Today, Michel Audy, a member of the Historic Sites and Monuments Board of Canada, highlighted the national historic significance of the Sainte Croix de Tadoussac Mission Church. A special plaque unveiling ceremony was held in Tadoussac. The announcement was made on behalf of the Minister of Environment and Climate Change and Minister responsible for Parks Canada, Catherine McKenna.
In 1642, the Jesuits established the Sainte-Croix mission in Tadoussac, a gathering place and hunting ground for Innu families from Nitassinan and for other First Nations. This strategic site became the base of their missionary efforts in New France.
A testimonial to the close relationship between the fur trade and the spread of Christianity by the Jesuits, the Sainte Croix de Tadoussac Mission Church is closely linked to the evangelization of the Innu in the King’s Domain. Built between 1747 and 1750, at a time when Tadoussac was an active centre in the fur trade, the church bears witness to the relationship between the fur trade, the Jesuit missionaries and First Nations. The wooden building is an outstanding example in Canada of the mission churches of New France. It still maintains much of its original character, although it has undergone various changes over time.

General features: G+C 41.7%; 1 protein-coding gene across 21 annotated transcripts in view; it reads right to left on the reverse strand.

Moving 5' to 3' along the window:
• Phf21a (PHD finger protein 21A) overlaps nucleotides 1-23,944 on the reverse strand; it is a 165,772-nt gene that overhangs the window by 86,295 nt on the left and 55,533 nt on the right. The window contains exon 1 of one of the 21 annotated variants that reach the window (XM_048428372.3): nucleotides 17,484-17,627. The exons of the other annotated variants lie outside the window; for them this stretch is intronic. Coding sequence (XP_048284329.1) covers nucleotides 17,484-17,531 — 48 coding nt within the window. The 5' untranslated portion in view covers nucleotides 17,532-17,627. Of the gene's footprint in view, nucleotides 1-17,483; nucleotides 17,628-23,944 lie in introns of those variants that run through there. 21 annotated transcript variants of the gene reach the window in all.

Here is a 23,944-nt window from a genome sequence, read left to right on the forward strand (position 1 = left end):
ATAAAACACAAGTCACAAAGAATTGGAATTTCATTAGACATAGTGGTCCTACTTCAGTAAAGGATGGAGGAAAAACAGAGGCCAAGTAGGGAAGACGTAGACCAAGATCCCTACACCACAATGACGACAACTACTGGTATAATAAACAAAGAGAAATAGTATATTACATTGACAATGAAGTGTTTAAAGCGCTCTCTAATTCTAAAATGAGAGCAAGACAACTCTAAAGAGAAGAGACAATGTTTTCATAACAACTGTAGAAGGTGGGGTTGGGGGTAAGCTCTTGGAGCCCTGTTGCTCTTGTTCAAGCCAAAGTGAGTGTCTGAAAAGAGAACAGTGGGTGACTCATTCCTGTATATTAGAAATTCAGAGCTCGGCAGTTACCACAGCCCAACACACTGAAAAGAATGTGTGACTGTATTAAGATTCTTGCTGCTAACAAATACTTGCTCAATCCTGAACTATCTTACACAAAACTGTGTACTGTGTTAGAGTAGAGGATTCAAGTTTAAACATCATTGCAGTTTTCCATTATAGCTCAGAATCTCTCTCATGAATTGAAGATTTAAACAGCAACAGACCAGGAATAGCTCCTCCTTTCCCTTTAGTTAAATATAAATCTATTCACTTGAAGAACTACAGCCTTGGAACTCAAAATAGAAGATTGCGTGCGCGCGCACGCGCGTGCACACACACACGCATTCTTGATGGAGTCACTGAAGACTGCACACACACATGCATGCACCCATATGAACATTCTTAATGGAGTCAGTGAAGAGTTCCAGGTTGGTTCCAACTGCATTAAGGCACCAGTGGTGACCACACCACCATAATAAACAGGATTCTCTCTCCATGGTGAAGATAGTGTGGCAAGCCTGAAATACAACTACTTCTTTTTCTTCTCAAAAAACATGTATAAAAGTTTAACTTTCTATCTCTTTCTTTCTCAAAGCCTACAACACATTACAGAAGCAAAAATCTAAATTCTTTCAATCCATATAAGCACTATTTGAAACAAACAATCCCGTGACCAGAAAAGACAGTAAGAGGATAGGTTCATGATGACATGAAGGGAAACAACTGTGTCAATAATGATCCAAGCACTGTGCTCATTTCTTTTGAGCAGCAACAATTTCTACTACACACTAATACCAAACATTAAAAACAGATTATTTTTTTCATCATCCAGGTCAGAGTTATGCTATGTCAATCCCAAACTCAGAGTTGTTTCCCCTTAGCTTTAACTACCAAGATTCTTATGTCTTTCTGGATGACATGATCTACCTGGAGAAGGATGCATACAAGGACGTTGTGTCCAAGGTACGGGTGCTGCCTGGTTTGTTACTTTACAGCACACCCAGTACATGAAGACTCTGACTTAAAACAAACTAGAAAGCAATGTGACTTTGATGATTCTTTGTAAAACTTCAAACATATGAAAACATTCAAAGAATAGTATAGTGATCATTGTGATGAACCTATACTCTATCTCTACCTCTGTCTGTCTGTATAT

The Government of Canada, through the Historic Sites and Monuments Board of Canada, recognizes the historic significance of people, places and events that shaped our country as one way of helping Canadians and youth connect with their past. The commemoration process is largely driven by public nominations. To date, more than 2,000 designations have been made.
Parks Canada is committed to working in partnership with Indigenous peoples to recognize, commemorate and share their history. Working together with more than 300 Indigenous communities across Canada, Parks Canada and Indigenous peoples are partners in conserving, restoring, and presenting Canada’s natural and cultural heritage.